• Friday, February 23, 2024
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BusinessDay

The Nigerian condition: Who is to blame? (1)

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Like all privileged Nigerians, I have had the benefit of following through some of the most painful activities, pronouncements, political decisions, government actions and inactions culminating in profound indignation by the helpless and average citizens while a handful of people that benefits from such actions openly, recklessly and/or verbally display their power of influence. Cases abound of ethnocentric decisions taken with impunity, carpeting of criminal activities perpetrated by political office holders and their cronies, perverting justice where it was so openly committed, inaction on issues that borders on the fundamental issues that cements a plural country like ours, looting of the nations treasury and subsequently oppressing the citizens with the spoils of such corrupt practices, stealing electoral mandates through various malpractices, ignoring the state of infrastructural decadence while continuing to waste money on projects that only serves certain, self interest, etc.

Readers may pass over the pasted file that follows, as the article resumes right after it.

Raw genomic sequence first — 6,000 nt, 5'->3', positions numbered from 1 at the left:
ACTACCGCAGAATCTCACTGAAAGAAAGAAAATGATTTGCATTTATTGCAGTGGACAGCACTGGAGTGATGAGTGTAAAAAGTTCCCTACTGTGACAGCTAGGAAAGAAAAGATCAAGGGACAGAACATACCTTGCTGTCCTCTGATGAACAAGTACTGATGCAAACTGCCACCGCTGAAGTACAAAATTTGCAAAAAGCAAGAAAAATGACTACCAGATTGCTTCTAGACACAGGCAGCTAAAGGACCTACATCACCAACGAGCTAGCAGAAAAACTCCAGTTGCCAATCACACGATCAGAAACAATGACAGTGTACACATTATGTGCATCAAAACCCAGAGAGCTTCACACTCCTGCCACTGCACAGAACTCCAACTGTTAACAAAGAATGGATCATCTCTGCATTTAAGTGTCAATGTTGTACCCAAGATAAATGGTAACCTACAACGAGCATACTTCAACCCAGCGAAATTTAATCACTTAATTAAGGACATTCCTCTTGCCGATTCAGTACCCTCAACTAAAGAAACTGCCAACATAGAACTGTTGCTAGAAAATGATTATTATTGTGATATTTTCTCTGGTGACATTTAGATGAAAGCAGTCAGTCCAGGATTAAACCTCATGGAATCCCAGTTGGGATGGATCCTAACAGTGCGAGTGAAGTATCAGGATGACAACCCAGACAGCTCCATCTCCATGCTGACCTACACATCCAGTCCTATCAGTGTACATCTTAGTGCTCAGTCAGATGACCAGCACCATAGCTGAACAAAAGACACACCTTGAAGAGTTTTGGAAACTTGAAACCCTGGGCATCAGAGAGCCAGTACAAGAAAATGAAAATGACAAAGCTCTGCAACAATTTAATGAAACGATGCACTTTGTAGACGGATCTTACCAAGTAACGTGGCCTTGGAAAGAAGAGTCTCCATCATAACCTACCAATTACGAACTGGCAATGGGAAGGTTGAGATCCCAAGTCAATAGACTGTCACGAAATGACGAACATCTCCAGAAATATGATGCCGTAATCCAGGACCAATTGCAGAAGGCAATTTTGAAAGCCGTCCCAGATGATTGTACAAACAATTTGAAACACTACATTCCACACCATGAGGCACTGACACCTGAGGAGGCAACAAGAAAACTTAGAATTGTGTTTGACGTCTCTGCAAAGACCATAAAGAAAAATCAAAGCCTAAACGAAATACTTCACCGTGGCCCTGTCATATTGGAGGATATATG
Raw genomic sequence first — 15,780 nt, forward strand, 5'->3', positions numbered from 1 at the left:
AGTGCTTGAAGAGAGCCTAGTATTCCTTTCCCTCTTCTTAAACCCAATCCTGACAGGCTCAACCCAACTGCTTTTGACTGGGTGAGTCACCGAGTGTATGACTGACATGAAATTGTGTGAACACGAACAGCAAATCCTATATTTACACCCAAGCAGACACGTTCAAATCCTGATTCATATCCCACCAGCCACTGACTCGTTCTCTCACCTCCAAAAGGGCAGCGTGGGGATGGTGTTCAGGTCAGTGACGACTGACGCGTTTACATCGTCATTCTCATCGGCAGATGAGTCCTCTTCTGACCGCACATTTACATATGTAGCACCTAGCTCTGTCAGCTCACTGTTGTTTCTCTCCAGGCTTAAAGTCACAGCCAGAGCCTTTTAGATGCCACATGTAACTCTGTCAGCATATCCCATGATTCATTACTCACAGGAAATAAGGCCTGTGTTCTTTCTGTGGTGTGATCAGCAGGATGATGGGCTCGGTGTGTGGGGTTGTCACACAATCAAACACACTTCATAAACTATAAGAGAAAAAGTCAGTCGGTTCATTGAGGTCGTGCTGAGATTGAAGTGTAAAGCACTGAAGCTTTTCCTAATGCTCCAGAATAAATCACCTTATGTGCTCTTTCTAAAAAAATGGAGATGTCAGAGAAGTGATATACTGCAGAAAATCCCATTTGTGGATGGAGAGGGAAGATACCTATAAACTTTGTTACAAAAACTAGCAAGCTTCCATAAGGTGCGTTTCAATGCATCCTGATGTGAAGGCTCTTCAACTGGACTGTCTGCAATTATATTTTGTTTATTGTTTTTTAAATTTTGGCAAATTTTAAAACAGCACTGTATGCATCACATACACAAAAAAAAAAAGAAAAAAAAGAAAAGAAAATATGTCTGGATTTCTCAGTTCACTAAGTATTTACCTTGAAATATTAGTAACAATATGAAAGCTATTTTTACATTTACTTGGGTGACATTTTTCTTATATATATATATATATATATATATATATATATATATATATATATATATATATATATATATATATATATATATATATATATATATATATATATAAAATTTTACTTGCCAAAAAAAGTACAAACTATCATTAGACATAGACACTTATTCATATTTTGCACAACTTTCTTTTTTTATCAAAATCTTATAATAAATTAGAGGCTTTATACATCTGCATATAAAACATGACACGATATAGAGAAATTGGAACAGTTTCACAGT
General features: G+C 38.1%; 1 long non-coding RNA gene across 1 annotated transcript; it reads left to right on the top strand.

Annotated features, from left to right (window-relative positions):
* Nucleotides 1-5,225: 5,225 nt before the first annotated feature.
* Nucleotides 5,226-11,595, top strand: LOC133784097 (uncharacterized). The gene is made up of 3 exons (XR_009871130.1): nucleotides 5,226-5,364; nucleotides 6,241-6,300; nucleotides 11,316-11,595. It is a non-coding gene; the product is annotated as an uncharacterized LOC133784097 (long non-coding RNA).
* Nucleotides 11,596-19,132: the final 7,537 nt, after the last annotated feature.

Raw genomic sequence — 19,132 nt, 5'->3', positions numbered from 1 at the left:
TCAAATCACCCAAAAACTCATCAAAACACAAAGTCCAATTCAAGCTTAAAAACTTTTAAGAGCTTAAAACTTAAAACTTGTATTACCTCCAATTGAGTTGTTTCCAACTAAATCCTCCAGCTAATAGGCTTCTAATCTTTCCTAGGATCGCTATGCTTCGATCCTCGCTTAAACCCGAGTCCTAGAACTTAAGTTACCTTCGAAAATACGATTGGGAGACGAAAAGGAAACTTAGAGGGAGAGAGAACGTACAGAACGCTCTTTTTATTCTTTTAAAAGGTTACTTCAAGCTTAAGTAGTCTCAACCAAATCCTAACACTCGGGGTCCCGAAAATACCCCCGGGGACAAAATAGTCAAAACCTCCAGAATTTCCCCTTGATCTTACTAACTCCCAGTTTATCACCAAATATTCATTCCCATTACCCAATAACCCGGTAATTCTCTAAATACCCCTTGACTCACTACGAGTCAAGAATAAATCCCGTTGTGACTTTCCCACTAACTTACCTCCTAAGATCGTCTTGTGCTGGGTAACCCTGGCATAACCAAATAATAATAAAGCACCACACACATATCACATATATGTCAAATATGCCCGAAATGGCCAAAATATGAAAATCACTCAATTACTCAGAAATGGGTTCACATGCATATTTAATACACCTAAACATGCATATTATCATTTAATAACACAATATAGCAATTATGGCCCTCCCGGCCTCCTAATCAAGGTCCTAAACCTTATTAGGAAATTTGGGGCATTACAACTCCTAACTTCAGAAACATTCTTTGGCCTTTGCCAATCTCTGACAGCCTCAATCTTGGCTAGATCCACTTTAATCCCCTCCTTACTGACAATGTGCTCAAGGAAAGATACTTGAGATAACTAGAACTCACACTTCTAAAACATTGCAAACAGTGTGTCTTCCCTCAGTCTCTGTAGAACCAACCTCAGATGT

If you are an average Nigerian like me, I am sure you can fill in more than ten additional pages of issues bordering on poor governance and impunity by our governments – past and present. Hence I would like to allow your mind to do justice to the endless list of issues incapacitating our development. As you do this you might not have much choice than to agree with me, or rather with the numerous local and international political, economic and social analysts who have tagged Nigeria as a failed state.

As an ardent follower of events in the life of our dear country in recent times, I may have to go back in time to remind us of what we know already so as to be able to rationally draw some inference about the implications of the actions of our leaders, numerous insensitive comments we make as followers on their behalf and the positions taken by blocs in support or against such actions. Such supporters, as we know are for sale to the highest bidders. Unlike what they have in the Capitol Hill and government lobbyist in the US, ours is a brand strictly made in Nigeria – a la Afenifere, Ohaneze-Ndigbo, Arewa Consultative Forum. Who have actually taken time to ask how these people meet and discuss with the ordinary people they claim to represent. Where are the minutes of such meetings and how many of the people that attends their meeting as a proportion of the people they represent attends meetings or sends proxies. What qualifies one for election or appointment to these leadership positions? These are questions. Other categories of pressure groups, for lack of a better phrase to use, have also sprung up either as ad-hoc for a purpose which dies off immediately their interests have been met or as permanent organizations, e.g. Association for Better Nigeria (ABN),  Movement for the States of Biafra (MASOB), Daniel Kanu’s One Million March for Abatcha, MEND, OPC, etc.